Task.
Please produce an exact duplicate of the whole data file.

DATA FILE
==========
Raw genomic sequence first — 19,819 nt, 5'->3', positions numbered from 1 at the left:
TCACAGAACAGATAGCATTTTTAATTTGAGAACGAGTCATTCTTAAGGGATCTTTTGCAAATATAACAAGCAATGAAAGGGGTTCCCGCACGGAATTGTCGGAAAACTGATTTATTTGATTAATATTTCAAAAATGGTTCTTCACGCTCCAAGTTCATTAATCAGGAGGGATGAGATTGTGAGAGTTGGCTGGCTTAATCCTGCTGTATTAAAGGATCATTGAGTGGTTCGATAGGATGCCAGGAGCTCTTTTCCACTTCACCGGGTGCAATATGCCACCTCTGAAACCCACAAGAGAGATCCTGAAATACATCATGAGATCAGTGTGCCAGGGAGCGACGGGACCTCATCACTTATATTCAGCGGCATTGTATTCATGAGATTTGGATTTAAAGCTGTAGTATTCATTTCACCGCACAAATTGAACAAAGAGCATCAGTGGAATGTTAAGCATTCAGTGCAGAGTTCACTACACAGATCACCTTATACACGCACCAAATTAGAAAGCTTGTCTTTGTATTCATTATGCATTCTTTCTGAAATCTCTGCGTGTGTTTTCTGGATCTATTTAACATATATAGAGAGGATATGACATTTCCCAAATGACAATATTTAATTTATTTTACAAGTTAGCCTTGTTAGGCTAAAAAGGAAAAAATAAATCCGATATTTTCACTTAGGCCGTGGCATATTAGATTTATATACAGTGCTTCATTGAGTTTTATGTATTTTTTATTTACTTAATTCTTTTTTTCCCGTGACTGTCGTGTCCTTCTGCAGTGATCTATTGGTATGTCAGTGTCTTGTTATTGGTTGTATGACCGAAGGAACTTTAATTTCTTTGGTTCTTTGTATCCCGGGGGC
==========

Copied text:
Raw genomic sequence first — 19,819 nt, 5'->3', positions numbered from 1 at the left:
TCACAGAACAGATAGCATTTTTAATTTGAGAACGAGTCATTCTTAAGGGATCTTTTGCAAATATAACAAGCAATGAAAGGGGTTCCCGCACGGAATTGTCGGAAAACTGATTTATTTGATTAATATTTCAAAAATGGTTCTTCACGCTCCAAGTTCATTAATCAGGAGGGATGAGATTGTGAGAGTTGGCTGGCTTAATCCTGCTGTATTAAAGGATCATTGAGTGGTTCGATAGGATGCCAGGAGCTCTTTTCCACTTCACCGGGTGCAATATGCCACCTCTGAAACCCACAAGAGAGATCCTGAAATACATCATGAGATCAGTGTGCCAGGGAGCGACGGGACCTCATCACTTATATTCAGCGGCATTGTATTCATGAGATTTGGATTTAAAGCTGTAGTATTCATTTCACCGCACAAATTGAACAAAGAGCATCAGTGGAATGTTAAGCATTCAGTGCAGAGTTCACTACACAGATCACCTTATACACGCACCAAATTAGAAAGCTTGTCTTTGTATTCATTATGCATTCTTTCTGAAATCTCTGCGTGTGTTTTCTGGATCTATTTAACATATATAGAGAGGATATGACATTTCCCAAATGACAATATTTAATTTATTTTACAAGTTAGCCTTGTTAGGCTAAAAAGGAAAAAATAAATCCGATATTTTCACTTAGGCCGTGGCATATTAGATTTATATACAGTGCTTCATTGAGTTTTATGTATTTTTTATTTACTTAATTCTTTTTTTCCCGTGACTGTCGTGTCCTTCTGCAGTGATCTATTGGTATGTCAGTGTCTTGTTATTGGTTGTATGACCGAAGGAACTTTAATTTCTTTGGTTCTTTGTATCCCGGGGGC